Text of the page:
Friends, I am a fan of the Facebook. We know this. I could waste hours chatting with friends, tending my farm on Farmville, playing games. I often wonder how we functioned without the ability to write on each other's walls for so many centuries.
Recently, though, I've kind of felt a certain level of discomfort with the lack of privacy Facebook presents. Now, I'm not complaining about the ever-changing security and privacy settings the company has. Instead, I'm talking about the power we have to violate the privacy of our friends without even batting an eye. We can post secrets, create groups, and put embarrassing photos up with the click of a button.
I woke up this morning to an email from my best friend with the subject line, "OMG!" It turns out that during the night, a Facebook friend had posted a group picture that included me -- a picture in which I look dreadful, a picture I would have burned if I had a physical copy. I'm not a particularly vain person, but I also hate the idea of pictures that I'm not comfortable with how I look being out there for the world to see -- that my best friend in Ohio was able to see the picture before I did and realizing that any of my friends would be able to see the picture since I had been "tagged". My students would be able to see it! My co-workers!! I have to admit that part of me was really angry that this picture had been put out to the world without my permission. I guess you could argue that I gave my consent by posing for the picture. But what if I hadn't posed? I confessed to my friend that I felt a little violated that the picture was out there without me knowing it. Luckily, she told me how to untag myself, but many mutual friends (and my sister) are tagged in the picture, so there's still tons of access for people I know to see this picture.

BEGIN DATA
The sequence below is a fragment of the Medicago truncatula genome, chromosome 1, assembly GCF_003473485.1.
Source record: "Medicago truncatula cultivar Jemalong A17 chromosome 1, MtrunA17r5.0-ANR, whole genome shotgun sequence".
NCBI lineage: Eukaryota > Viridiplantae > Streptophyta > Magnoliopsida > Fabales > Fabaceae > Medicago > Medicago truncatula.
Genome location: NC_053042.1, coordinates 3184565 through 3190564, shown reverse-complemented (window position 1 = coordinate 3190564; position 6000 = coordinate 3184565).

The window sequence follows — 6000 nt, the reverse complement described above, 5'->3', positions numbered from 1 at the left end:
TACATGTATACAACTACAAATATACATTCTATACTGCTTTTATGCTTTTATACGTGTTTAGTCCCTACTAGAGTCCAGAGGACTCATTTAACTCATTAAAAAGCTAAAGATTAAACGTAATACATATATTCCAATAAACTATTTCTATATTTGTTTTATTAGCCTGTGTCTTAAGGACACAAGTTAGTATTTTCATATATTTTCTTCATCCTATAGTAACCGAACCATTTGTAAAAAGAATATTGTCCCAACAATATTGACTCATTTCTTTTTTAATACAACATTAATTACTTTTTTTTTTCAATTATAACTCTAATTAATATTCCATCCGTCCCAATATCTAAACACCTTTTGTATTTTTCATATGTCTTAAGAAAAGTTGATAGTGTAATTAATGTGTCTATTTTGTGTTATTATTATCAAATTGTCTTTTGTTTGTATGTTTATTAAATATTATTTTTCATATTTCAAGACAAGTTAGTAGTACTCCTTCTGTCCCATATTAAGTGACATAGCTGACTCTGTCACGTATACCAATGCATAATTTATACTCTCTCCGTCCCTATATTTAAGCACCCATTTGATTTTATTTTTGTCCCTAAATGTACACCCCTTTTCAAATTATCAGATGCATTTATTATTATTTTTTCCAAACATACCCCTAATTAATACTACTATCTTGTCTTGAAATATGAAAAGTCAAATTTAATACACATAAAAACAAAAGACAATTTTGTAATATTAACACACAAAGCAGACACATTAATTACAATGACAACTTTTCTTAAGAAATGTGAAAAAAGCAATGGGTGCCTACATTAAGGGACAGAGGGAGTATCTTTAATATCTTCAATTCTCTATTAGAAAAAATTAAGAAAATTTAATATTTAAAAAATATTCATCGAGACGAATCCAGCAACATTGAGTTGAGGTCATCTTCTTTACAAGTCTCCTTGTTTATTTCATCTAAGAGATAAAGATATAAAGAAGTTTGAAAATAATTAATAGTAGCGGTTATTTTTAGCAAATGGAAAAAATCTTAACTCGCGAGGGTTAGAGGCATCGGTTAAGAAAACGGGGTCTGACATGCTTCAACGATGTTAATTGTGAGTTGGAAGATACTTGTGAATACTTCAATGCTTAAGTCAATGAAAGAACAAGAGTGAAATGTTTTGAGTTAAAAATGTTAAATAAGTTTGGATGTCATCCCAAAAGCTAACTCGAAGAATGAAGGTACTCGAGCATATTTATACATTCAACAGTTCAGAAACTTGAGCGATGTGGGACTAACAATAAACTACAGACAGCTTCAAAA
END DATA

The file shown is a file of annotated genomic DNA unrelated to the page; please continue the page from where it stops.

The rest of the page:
The Internet has been a real blessing in our society. We have access to so much information, and I truly believe deep down that this access will eventually make us a little bit smarter. The problem becomes the many pitfalls that the Internet poses. It becomes important for us to make some choices about what we put out there. Before I post a status update on Facebook, I think long and hard about what I'll say. I censor myself as carefully as I can. I'm not perfect. I've certainly posted things that I've regretted later (including a really unfortunate joke about being bi-polar that offended FB friends dealing with that disorder). When I post pictures, it's typically stuff from school plays and the kids know that the pictures will be posted so they can have access to them and their permission is clearly implied. (I should note I also try to be careful not to post pictures that would make the kids look bad or embarrass them.)
In the end, it all comes down the the wise words of Uncle Ben -- with great power comes great responsibility. The Internet gives us tremendous power. We just have to be responsible in how we use it.